Human rights framework for digital contact tracing

by | Jul 6, 2021 | Open Blog, Privacy | 0 comments

On June 23, 2021, K.S. Park spoke at a workshop hosted by the UN Special Rapporteur on the Right to privacy (UN SRP) with the support of the Global Privacy Assembly (GPA), titled to “COVID-19: the available evidence… little bit of hindsight.”  Please find the full 3-day conference program here.

Concept note for the workshop:

In July 2020, barely six months into the first public signs of the pandemic, the UN Special Rapporteur on the right to Privacy (SRP), Prof. Joe Cannataci, submitted a preliminary report to OHCHR which he then presented to the UN General Assembly in October 2020 In that report he considered that the evidence base required to reach definitive conclusions on whether privacy-intrusive, anti-COVID-19 measures are necessary and proportionate in a democratic society was not yet available. The Special Rapporteur examined two particular aspects of the impact of COVID-19 on the right to privacy: data protection and surveillance. COVID-19-related surveillance and contact tracing may take various forms, and could be manual or technological, anonymous or not, consensual or non-consensual. The SRP suggested that concerns arise when surveillance apparatus traditionally employed for State security purposes is proposed or hurriedly deployed for a public health purpose to track health data in the context of a pandemic. If a State decides that technological surveillance is necessary as a response to the global COVID-19 pandemic, it must make sure that, after proving both the necessity and proportionality of the specific measure, it has a law that explicitly provides for such surveillance measures. The law must include safeguards, which, if not spelled out in sufficient detail, cannot be considered adequate under international law.

This June 2021 workshop is intended to form part of the consultation intended to examine the next batch of available evidence. More specifically it is intended to provide the wider privacy community, including NGOs and academics as well as Governments and independent regulators, with an opportunity to articulate further and hopefully seek some answers to questions such as

… what would we have done differently re COVID-19…and privacy? What did we get right? Which are the mistakes which should be avoided?

To determine the necessity and proportionality of a tool used in the fight against COVID, which are the true metrics for measuring success or failure? Total number of infections or deaths per capita? Both? Is an economic context essential for answering these questions and if so which is ethically acceptable?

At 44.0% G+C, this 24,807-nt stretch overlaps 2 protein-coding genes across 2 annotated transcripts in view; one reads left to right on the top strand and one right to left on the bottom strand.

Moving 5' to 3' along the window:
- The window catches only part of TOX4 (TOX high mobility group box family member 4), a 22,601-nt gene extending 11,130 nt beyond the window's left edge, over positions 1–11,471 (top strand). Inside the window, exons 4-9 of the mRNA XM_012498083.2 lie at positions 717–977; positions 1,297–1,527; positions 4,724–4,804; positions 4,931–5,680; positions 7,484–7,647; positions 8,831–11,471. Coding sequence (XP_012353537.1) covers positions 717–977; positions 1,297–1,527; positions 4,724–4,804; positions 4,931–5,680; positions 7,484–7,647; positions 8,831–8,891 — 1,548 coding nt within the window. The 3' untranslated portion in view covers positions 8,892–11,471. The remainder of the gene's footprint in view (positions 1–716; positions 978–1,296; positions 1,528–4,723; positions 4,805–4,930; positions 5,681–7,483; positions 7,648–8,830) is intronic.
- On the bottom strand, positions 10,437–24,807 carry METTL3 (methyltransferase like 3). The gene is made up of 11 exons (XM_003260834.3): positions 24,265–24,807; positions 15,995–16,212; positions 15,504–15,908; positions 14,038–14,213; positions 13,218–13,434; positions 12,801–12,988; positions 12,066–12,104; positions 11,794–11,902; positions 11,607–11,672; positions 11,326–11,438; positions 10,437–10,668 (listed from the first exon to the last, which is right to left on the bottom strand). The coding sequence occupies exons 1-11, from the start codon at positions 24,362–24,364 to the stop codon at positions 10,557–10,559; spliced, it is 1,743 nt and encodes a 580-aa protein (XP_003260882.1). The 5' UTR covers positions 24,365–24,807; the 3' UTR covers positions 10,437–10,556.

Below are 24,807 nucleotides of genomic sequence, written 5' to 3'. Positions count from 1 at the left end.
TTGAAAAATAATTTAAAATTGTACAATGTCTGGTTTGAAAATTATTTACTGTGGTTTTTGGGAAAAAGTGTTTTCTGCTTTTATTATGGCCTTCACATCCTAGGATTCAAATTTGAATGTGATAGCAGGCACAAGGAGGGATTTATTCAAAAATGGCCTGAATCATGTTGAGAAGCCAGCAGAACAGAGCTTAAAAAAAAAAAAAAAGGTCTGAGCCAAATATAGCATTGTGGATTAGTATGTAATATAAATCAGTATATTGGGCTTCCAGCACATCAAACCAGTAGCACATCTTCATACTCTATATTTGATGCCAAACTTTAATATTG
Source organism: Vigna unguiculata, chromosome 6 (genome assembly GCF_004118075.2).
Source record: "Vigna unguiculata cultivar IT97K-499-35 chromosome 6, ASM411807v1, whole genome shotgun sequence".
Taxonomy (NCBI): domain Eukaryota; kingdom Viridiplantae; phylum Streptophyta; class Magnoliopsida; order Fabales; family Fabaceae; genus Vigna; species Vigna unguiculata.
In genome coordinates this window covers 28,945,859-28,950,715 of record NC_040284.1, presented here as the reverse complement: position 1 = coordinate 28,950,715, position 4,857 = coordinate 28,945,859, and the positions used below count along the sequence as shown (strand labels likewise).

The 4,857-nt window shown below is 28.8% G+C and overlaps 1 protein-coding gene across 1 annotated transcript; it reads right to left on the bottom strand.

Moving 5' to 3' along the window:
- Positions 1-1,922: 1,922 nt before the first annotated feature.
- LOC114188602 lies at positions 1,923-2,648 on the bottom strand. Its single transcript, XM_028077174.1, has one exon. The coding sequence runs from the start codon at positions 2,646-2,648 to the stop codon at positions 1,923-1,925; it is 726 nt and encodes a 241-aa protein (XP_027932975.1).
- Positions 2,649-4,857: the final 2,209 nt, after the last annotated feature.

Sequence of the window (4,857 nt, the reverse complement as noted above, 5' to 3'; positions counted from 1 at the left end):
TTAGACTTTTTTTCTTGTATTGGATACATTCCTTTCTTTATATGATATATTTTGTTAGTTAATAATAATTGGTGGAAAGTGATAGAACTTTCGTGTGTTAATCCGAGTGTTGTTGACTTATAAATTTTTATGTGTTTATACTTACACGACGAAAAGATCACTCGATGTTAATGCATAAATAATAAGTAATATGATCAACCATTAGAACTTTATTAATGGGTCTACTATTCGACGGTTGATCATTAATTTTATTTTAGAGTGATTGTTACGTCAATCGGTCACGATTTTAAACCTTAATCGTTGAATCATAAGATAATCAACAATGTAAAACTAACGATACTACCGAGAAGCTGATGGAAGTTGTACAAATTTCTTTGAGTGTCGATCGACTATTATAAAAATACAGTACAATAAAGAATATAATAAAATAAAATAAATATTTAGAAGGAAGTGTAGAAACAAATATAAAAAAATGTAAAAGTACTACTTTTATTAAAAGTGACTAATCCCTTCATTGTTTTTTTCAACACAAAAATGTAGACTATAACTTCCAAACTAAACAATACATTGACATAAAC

To what extent, if any, were smartphone apps or other forms of surveillance, successful tools in fighting COVID? Which? Where? When? Why? How?

Voluntary vs. Mandatory use of Apps. What works best if at all? Which is acceptable?

If, in a pandemic situation, smartphone apps can be proved to be a necessary and proportionate measure in a democratic society, what type of apps would be permissible and what kind of safeguards and remedies would need to be in place?

How can the mandatory use of “vaccine passports” for travel be justified in a democratic society? What safeguards must be in place for the protection of health data on such passports?

08h15 – 11h00

Session 1 – COVID-19 and Privacy in Asia, Australasia and Europe

Governments, NGOS and academics will be allocated 10-15 mins speaking time during this session on a first-come first serve and by invitation basis. They will be invited to address some or all of the questions outlined above and/or those which figured prominently in their own countries.

Moderator: Dr. Elizabeth Coombs, Chair, Taskforce UN Special Rapporteur on the Right to Privacy on ‘Privacy and Personality’

Rapporteur: Ketan Modh (India)


  • Dr. Katherine Kemp, Senior Lecturer, Faculty of Law & Justice, University of New South Wales (Australia)
  • Prof. Graham Greenleaf, Professor of Law & Information Systems, University of New South Wales (Australia)
  • Dr. Ram S Sharma, CEO, National Health Authority (India)
  • Prof. Park Kyung-Sin, Professor, Korea University Law School (SouthKorea)
  • Dr. Claudia Pagliari, Senior Lecturer and Director Global eHealth Group,University of Edinburgh Medical School (United Kingdom)
  • Prof. Yuval Shany, Hersch Lauterpacht Chair in Public International Law,Faculty of Law, Hebrew University of Jerusalem (Israel)
  • Prof. Nikolaus Forgó, Professor of IT and IP Law, University of Vienna(Austria)
    Open discussion [approx. 30 mins)

Importantly, Prof. Shany discussed the recent January 2021 Israeli Supreme Court’s decision that struck down substantively the mandatory contact tracing done by Israeli authorities (See selected slides below). Prof. Greenleaf presented the eight principles (PPT) that the states must abide by in designing centralized contact tracing efforts. Prof. Forgó presented the successful European model of mitigation efforts in Denmark (see selected slides below).  K.S. Park have advocated for a universal non-relativist human rights framework within which Koreas mandatory contact racing laws can be evaluated, and this event was closed to reaching that goal, he says. 


Submit a Comment

Your email address will not be published. Required fields are marked *